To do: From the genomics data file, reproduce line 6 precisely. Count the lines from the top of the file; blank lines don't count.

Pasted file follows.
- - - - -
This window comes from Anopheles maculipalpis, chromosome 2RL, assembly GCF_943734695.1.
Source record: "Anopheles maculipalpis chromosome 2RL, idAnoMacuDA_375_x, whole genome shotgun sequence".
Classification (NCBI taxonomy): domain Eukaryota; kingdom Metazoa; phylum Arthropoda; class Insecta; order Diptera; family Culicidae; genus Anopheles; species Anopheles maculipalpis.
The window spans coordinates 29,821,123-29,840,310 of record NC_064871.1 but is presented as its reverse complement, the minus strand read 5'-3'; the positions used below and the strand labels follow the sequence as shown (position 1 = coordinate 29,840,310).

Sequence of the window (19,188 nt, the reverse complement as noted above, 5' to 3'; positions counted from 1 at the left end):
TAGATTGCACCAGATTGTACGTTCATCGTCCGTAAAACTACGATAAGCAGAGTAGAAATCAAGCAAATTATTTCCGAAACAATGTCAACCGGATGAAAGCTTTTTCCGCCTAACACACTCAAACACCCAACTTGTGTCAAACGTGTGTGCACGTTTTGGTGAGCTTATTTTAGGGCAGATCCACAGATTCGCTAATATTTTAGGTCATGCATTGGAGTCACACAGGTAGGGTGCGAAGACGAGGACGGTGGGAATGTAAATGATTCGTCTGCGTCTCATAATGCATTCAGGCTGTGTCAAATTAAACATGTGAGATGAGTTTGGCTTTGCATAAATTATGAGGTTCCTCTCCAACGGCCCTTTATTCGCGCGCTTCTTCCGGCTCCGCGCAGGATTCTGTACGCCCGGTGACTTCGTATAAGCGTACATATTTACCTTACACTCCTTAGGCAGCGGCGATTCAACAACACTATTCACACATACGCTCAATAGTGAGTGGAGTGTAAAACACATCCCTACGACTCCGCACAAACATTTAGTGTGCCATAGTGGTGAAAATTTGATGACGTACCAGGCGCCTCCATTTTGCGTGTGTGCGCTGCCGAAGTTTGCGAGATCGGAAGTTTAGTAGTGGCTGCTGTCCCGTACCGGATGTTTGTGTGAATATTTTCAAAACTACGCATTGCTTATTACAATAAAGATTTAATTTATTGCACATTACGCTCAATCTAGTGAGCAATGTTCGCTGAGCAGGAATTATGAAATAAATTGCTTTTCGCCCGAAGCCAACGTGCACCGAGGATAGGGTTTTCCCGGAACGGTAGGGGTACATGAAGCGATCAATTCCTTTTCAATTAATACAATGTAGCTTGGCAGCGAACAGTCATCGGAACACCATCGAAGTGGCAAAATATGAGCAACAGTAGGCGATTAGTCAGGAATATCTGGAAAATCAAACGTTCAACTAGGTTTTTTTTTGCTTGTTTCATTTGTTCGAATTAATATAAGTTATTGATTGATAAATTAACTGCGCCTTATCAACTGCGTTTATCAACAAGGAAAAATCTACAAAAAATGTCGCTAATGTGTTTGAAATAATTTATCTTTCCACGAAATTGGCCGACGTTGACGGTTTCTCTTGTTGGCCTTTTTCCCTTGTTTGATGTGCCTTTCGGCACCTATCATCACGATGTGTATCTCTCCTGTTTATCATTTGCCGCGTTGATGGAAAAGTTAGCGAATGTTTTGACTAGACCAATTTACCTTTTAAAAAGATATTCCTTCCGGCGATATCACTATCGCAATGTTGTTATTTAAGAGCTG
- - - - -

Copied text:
TAGATTGCACCAGATTGTACGTTCATCGTCCGTAAAACTACGATAAGCAGAGTAGAAATCAAGCAAATTATTTCCGAAACAATGTCAACCGGATGAAAGCTTTTTCCGCCTAACACACTCAAACACCCAACTTGTGTCAAACGTGTGTGCACGTTTTGGTGAGCTTATTTTAGGGCAGATCCACAGATTCGCTAATATTTTAGGTCATGCATTGGAGTCACACAGGTAGGGTGCGAAGACGAGGACGGTGGGAATGTAAATGATTCGTCTGCGTCTCATAATGCATTCAGGCTGTGTCAAATTAAACATGTGAGATGAGTTTGGCTTTGCATAAATTATGAGGTTCCTCTCCAACGGCCCTTTATTCGCGCGCTTCTTCCGGCTCCGCGCAGGATTCTGTACGCCCGGTGACTTCGTATAAGCGTACATATTTACCTTACACTCCTTAGGCAGCGGCGATTCAACAACACTATTCACACATACGCTCAATAGTGAGTGGAGTGTAAAACACATCCCTACGACTCCGCACAAACATTTAGTGTGCCATAGTGGTGAAAATTTGATGACGTACCAGGCGCCTCCATTTTGCGTGTGTGCGCTGCCGAAGTTTGCGAGATCGGAAGTTTAGTAGTGGCTGCTGTCCCGTACCGGATGTTTGTGTGAATATTTTCAAAACTACGCATTGCTTATTACAATAAAGATTTAATTTATTGCACATTACGCTCAATCTAGTGAGCAATGTTCGCTGAGCAGGAATTATGAAATAAATTGCTTTTCGCCCGAAGCCAACGTGCACCGAGGATAGGGTTTTCCCGGAACGGTAGGGGTACATGAAGCGATCAATTCCTTTTCAATTAATACAATGTAGCTTGGCAGCGAACAGTCATCGGAACACCATCGAAGTGGCAAAATATGAGCAACAGTAGGCGATTAGTCAGGAATATCTGGAAAATCAAACGTTCAACTAGGTTTTTTTTTGCTTGTTTCATTTGTTCGAATTAATATAAGTTATTGATTGATAAATTAACTGCGCCTTATCAACTGCGTTTATCAACAAGGAAAAATCTACAAAAAATGTCGCTAATGTGTTTGAAATAATTTATCTTTCCACGAAATTGGCCGACGTTGACGGTTTCTCTTGTTGGCCTTTTTCCCTTGTTTGATGTGCCTTTCGGCACCTATCATCACGATGTGTATCTCTCCTGTTTATCATTTGCCGCGTTGATGGAAAAGTTAGCGAATGTTTTGACTAGACCAATTTACCTTTTAAAAAGATATTCCTTCCGGCGATATCACTATCGCAATGTTGTTATTTAAGAGCTG